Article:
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Legal issues to consider as your business expands – Business Daily

QUESTION: Dear Cathy, I started producing shea butter beauty products in my kitchen, first as a hobby but it has grown into a small business. The demand for my products is so high that I am considering quitting my job to focus on my new venture. What are the legal issues to be considered at the production stage?
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Dear Terry, your enterprise can be classified under the cottage industry.
The cottage industry is business or manufacturing carried out from one’s home, hence the name “cottage.” Your business has very strong characteristics peculiar to cottage industries in that, your production is home-based. The legal issues peculiar to cottage industries are as below.
The first consideration is the laws attached to the premises or business location. Land laws have an important aspect known as “use of the land.” As implied, this is simply a regulation limiting usage of land within particular geographical areas.
The permitted use clause applies whether you own the home or have leased it. The main types of permitted users include residential, commercial, or industrial. Going outside permitted users is risky.
Understanding the permitted user will guide you as to the extent to which you can undertake production in your home. A residential user may limit your production capacity as you cannot, for example, invest in heavy equipment without flouting the rules.
It is even riskier if you are resident in a neighborhood that has residential rules barring any commercial activities within its precincts.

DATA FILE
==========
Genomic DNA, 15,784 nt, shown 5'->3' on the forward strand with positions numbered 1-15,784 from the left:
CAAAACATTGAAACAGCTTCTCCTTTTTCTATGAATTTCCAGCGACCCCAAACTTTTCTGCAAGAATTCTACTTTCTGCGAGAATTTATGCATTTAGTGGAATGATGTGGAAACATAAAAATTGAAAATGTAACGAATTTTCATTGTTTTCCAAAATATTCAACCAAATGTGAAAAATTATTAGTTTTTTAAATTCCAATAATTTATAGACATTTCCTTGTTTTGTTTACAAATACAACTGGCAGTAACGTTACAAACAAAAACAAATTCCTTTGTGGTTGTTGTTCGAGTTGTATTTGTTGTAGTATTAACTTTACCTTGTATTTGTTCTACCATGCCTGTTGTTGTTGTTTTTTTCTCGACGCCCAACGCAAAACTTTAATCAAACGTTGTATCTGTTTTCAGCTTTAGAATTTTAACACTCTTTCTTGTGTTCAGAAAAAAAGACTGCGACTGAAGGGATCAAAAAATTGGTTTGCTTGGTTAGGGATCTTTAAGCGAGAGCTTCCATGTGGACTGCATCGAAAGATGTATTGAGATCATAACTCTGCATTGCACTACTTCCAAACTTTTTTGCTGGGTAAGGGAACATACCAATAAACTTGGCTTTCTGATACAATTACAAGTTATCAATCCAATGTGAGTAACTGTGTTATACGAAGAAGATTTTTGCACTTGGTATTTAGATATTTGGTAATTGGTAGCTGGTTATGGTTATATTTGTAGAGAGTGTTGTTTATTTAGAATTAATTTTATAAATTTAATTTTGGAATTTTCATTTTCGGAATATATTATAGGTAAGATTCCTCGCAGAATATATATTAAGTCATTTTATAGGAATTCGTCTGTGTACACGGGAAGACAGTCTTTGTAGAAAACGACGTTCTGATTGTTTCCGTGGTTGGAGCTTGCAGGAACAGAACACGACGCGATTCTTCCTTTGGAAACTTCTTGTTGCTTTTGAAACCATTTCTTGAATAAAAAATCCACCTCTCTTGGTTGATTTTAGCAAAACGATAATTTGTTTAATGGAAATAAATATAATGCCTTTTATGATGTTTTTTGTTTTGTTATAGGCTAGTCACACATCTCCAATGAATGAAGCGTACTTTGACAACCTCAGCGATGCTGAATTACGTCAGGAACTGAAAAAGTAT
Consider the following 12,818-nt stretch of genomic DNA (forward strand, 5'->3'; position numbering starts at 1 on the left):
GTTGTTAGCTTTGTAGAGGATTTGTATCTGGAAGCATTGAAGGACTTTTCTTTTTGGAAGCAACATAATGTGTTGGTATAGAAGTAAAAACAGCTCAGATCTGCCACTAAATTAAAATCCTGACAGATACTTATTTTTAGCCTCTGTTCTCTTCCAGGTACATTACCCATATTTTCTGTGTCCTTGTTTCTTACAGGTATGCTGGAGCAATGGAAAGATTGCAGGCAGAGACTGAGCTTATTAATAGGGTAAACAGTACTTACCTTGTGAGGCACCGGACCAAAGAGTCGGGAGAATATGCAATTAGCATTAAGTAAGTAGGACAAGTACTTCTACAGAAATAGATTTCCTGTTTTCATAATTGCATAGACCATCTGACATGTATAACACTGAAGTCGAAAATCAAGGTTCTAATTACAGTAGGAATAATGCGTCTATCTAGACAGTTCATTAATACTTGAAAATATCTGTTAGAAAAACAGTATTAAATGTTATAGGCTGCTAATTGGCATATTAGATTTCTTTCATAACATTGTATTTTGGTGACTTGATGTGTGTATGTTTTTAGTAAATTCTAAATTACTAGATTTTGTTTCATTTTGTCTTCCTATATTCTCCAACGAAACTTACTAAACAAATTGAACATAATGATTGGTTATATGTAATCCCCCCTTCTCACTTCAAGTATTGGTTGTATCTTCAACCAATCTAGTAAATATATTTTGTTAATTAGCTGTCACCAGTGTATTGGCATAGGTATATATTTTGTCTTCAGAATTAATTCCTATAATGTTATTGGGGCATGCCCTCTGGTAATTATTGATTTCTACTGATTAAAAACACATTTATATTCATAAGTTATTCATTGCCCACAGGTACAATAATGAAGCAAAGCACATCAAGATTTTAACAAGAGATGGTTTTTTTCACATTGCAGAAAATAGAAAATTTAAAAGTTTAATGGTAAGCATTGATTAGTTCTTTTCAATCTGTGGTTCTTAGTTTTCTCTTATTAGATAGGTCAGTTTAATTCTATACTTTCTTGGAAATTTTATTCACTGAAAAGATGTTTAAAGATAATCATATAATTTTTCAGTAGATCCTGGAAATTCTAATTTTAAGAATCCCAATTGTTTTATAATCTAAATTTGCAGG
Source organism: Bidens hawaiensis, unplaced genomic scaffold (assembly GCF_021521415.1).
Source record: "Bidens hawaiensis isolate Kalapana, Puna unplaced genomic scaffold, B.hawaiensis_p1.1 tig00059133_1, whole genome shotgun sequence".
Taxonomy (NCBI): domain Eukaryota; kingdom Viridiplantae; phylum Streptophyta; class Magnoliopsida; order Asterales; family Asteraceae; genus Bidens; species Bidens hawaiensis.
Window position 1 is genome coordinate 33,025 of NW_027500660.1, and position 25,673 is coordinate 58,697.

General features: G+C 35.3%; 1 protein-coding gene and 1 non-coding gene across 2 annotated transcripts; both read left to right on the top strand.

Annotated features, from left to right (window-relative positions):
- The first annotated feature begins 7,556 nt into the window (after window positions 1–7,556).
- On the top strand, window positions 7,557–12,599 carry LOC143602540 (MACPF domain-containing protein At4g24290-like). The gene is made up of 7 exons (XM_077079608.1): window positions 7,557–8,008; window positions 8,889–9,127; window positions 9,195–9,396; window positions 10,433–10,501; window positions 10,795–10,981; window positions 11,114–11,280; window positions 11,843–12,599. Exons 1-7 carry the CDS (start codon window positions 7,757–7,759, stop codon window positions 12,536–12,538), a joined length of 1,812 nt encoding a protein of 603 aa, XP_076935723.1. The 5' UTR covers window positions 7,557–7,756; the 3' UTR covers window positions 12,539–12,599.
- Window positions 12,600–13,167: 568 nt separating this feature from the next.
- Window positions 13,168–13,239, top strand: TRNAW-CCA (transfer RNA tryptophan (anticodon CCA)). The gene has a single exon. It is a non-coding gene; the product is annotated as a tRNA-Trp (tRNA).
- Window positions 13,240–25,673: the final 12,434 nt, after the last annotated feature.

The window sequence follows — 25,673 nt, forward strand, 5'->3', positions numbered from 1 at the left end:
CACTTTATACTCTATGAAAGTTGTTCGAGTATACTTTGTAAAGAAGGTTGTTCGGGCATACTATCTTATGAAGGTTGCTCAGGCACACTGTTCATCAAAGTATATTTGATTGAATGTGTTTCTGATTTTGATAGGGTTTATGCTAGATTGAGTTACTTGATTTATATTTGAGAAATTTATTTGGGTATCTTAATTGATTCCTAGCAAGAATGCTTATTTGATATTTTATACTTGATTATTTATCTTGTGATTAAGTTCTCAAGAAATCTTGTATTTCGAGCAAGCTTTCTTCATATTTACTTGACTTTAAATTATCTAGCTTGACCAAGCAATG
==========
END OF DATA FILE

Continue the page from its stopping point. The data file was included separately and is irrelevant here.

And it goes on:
If you are starting small, then you can continue with your kitchen-based production, but as you expand you will need to consider getting suitable production premises, to avoid flouting the user clause.
The second consideration is licensing and compliance, mainly the Kenya Bureau Of Standards certification mark as an attestation to your product’s quality and fitness for human consumption.
Certification marks are recommended as they also give the consumer reassurance of quality. You could also consider sector-specific certification marks and global certification marks to further boost your brand.
Environmental issues must also be considered in the cottage industry. It is important to ensure that you are compliant with environmental laws and regulations, especially in aspects such as waste management and others.
As you grow and expand, you might require a licence from the environment watchdog to allow you to undertake certain aspects of production.
Intellectual property issues ought to be considered at this stage. Your product may fall into up to three different classes of intellectual property rights depending on advancement. Terry the question is; do you have a “secret recipe” that makes your product stand out?
Did you come up with the recipe yourself? If so, trade secrets would be ideal protection to guard your secret. Trade secrets are protected internally, for example using non-disclosure agreements and limiting the recipe content to a few persons.
Protect your brand and logo using a trademark as the second type of intellectual property right.
Third, are industrial designs. Is your product packaged in a fancy container that you may have designed? If so, go for an industrial design. Both of these are done through Kenya Industrial Property Institute.
I hope that you grow as the beauty industry is worth billions of shillings.
Ms Mputhia is the founder of C Mputhia Advocates

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